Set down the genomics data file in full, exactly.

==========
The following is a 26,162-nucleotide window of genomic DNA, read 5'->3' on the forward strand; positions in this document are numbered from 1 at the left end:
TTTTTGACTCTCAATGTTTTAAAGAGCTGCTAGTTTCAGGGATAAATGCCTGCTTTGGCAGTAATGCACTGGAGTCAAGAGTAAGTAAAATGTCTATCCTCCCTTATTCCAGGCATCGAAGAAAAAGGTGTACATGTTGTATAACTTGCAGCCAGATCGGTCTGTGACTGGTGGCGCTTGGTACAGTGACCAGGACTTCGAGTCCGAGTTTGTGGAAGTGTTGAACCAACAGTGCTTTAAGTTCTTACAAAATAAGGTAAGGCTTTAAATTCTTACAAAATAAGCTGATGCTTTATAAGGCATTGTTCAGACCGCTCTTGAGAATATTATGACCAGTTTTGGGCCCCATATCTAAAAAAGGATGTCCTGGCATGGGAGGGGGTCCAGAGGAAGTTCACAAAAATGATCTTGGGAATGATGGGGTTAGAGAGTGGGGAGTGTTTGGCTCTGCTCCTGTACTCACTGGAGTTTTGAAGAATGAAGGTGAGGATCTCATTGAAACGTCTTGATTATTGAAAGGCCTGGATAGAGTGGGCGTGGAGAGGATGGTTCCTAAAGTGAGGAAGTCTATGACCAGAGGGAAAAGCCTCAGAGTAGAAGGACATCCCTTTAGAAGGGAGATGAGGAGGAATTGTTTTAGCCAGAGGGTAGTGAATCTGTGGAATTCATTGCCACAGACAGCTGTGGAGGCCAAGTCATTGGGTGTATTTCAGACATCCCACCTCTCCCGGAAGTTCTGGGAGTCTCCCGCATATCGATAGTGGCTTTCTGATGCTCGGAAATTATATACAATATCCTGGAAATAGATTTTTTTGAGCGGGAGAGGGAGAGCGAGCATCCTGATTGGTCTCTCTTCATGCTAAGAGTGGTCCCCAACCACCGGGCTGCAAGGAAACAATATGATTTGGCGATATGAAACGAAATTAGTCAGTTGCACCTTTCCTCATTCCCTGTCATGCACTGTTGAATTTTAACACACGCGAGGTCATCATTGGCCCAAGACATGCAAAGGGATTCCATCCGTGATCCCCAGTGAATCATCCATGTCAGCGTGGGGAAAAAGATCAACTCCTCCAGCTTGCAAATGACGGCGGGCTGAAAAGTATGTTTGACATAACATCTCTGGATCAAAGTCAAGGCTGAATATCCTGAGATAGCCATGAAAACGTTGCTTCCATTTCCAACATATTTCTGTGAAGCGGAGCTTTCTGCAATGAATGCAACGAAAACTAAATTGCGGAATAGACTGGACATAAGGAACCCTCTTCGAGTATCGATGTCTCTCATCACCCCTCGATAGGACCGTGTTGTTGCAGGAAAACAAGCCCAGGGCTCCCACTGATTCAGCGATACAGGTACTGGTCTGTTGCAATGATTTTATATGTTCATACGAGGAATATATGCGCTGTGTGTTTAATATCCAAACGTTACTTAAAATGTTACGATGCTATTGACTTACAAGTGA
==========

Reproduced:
The following is a 26,162-nucleotide window of genomic DNA, read 5'->3' on the forward strand; positions in this document are numbered from 1 at the left end:
TTTTTGACTCTCAATGTTTTAAAGAGCTGCTAGTTTCAGGGATAAATGCCTGCTTTGGCAGTAATGCACTGGAGTCAAGAGTAAGTAAAATGTCTATCCTCCCTTATTCCAGGCATCGAAGAAAAAGGTGTACATGTTGTATAACTTGCAGCCAGATCGGTCTGTGACTGGTGGCGCTTGGTACAGTGACCAGGACTTCGAGTCCGAGTTTGTGGAAGTGTTGAACCAACAGTGCTTTAAGTTCTTACAAAATAAGGTAAGGCTTTAAATTCTTACAAAATAAGCTGATGCTTTATAAGGCATTGTTCAGACCGCTCTTGAGAATATTATGACCAGTTTTGGGCCCCATATCTAAAAAAGGATGTCCTGGCATGGGAGGGGGTCCAGAGGAAGTTCACAAAAATGATCTTGGGAATGATGGGGTTAGAGAGTGGGGAGTGTTTGGCTCTGCTCCTGTACTCACTGGAGTTTTGAAGAATGAAGGTGAGGATCTCATTGAAACGTCTTGATTATTGAAAGGCCTGGATAGAGTGGGCGTGGAGAGGATGGTTCCTAAAGTGAGGAAGTCTATGACCAGAGGGAAAAGCCTCAGAGTAGAAGGACATCCCTTTAGAAGGGAGATGAGGAGGAATTGTTTTAGCCAGAGGGTAGTGAATCTGTGGAATTCATTGCCACAGACAGCTGTGGAGGCCAAGTCATTGGGTGTATTTCAGACATCCCACCTCTCCCGGAAGTTCTGGGAGTCTCCCGCATATCGATAGTGGCTTTCTGATGCTCGGAAATTATATACAATATCCTGGAAATAGATTTTTTTGAGCGGGAGAGGGAGAGCGAGCATCCTGATTGGTCTCTCTTCATGCTAAGAGTGGTCCCCAACCACCGGGCTGCAAGGAAACAATATGATTTGGCGATATGAAACGAAATTAGTCAGTTGCACCTTTCCTCATTCCCTGTCATGCACTGTTGAATTTTAACACACGCGAGGTCATCATTGGCCCAAGACATGCAAAGGGATTCCATCCGTGATCCCCAGTGAATCATCCATGTCAGCGTGGGGAAAAAGATCAACTCCTCCAGCTTGCAAATGACGGCGGGCTGAAAAGTATGTTTGACATAACATCTCTGGATCAAAGTCAAGGCTGAATATCCTGAGATAGCCATGAAAACGTTGCTTCCATTTCCAACATATTTCTGTGAAGCGGAGCTTTCTGCAATGAATGCAACGAAAACTAAATTGCGGAATAGACTGGACATAAGGAACCCTCTTCGAGTATCGATGTCTCTCATCACCCCTCGATAGGACCGTGTTGTTGCAGGAAAACAAGCCCAGGGCTCCCACTGATTCAGCGATACAGGTACTGGTCTGTTGCAATGATTTTATATGTTCATACGAGGAATATATGCGCTGTGTGTTTAATATCCAAACGTTACTTAAAATGTTACGATGCTATTGACTTACAAGTGA